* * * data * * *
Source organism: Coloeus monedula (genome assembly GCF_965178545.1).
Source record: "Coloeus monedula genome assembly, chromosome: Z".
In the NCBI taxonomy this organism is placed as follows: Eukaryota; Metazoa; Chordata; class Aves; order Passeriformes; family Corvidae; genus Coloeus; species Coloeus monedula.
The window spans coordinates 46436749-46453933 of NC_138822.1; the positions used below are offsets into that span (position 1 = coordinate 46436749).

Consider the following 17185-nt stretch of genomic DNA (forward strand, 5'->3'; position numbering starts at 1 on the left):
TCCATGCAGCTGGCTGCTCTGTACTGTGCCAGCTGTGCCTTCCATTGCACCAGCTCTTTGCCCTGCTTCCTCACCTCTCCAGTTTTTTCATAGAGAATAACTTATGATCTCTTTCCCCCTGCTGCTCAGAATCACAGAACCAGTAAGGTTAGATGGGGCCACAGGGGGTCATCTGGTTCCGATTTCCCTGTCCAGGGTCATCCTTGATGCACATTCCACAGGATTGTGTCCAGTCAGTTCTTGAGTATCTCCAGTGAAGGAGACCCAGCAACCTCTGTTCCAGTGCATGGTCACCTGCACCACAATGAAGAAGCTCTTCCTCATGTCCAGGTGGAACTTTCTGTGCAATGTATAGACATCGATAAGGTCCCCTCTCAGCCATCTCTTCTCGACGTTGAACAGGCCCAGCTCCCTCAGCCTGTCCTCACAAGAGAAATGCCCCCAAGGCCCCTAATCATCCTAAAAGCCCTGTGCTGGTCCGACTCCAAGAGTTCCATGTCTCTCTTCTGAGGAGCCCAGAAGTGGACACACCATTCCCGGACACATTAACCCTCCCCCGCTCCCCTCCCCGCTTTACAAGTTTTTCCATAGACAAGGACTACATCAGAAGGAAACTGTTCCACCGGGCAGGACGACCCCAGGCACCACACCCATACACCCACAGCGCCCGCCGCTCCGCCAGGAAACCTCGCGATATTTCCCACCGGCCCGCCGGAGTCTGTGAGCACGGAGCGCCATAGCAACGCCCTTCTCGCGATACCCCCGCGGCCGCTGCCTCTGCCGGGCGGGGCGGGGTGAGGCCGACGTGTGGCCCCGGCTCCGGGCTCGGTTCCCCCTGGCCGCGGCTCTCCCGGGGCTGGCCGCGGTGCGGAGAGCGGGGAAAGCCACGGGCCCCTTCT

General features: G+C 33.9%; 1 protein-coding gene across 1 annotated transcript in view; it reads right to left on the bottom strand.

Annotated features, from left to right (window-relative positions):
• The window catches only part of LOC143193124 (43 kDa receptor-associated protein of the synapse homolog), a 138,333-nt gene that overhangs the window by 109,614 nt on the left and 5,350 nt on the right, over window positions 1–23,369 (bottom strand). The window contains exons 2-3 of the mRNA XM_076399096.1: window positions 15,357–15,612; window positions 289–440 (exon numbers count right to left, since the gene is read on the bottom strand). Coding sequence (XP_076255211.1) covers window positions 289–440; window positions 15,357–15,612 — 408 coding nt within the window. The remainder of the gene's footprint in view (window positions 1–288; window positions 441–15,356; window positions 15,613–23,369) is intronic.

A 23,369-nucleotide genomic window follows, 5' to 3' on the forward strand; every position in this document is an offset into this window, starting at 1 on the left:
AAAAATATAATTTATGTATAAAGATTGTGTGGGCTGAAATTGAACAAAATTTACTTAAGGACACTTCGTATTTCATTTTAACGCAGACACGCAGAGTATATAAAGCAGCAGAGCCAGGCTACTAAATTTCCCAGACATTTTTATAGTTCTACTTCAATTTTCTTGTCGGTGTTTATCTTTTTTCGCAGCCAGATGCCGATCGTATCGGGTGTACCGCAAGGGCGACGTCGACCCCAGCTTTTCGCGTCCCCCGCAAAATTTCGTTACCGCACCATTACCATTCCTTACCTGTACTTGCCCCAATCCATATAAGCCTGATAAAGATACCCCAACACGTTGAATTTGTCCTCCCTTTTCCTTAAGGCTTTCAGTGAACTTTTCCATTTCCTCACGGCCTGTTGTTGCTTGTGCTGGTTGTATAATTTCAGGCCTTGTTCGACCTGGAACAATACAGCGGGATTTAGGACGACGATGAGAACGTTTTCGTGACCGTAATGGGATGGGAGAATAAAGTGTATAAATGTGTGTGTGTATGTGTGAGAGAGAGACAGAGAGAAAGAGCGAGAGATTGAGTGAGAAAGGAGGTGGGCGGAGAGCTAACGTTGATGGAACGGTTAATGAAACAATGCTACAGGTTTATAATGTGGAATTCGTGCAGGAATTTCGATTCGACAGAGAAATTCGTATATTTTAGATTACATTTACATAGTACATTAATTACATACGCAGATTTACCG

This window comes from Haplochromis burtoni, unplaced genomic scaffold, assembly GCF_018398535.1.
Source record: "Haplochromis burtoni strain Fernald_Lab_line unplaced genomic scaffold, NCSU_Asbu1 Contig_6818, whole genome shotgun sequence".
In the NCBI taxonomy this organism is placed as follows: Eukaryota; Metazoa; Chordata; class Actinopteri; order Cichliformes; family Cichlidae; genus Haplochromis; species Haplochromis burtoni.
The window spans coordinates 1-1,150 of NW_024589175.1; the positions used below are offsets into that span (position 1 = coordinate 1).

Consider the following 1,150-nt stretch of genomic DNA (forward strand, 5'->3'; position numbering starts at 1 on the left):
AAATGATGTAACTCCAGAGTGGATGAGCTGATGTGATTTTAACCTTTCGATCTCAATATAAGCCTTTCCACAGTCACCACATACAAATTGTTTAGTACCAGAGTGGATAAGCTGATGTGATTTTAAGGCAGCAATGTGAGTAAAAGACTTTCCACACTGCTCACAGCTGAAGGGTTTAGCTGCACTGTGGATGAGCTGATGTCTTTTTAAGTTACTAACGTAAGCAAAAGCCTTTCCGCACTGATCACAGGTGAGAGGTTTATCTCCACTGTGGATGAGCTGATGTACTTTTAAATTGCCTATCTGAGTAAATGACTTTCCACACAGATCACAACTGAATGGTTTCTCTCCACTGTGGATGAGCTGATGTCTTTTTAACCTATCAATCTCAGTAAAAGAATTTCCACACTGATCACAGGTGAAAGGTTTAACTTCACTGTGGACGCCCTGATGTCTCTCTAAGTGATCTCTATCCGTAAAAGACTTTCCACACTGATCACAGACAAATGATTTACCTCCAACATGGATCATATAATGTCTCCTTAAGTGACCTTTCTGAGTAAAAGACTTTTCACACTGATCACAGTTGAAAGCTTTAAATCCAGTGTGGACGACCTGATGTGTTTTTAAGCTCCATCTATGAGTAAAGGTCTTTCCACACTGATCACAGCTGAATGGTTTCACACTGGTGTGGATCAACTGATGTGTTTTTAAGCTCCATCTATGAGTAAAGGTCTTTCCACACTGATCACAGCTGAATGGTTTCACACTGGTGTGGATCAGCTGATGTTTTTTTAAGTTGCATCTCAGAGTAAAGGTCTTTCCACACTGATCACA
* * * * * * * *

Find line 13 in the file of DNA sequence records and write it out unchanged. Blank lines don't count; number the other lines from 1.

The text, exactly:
Source record: "Haplochromis burtoni strain Fernald_Lab_line unplaced genomic scaffold, NCSU_Asbu1 Contig_6818, whole genome shotgun sequence".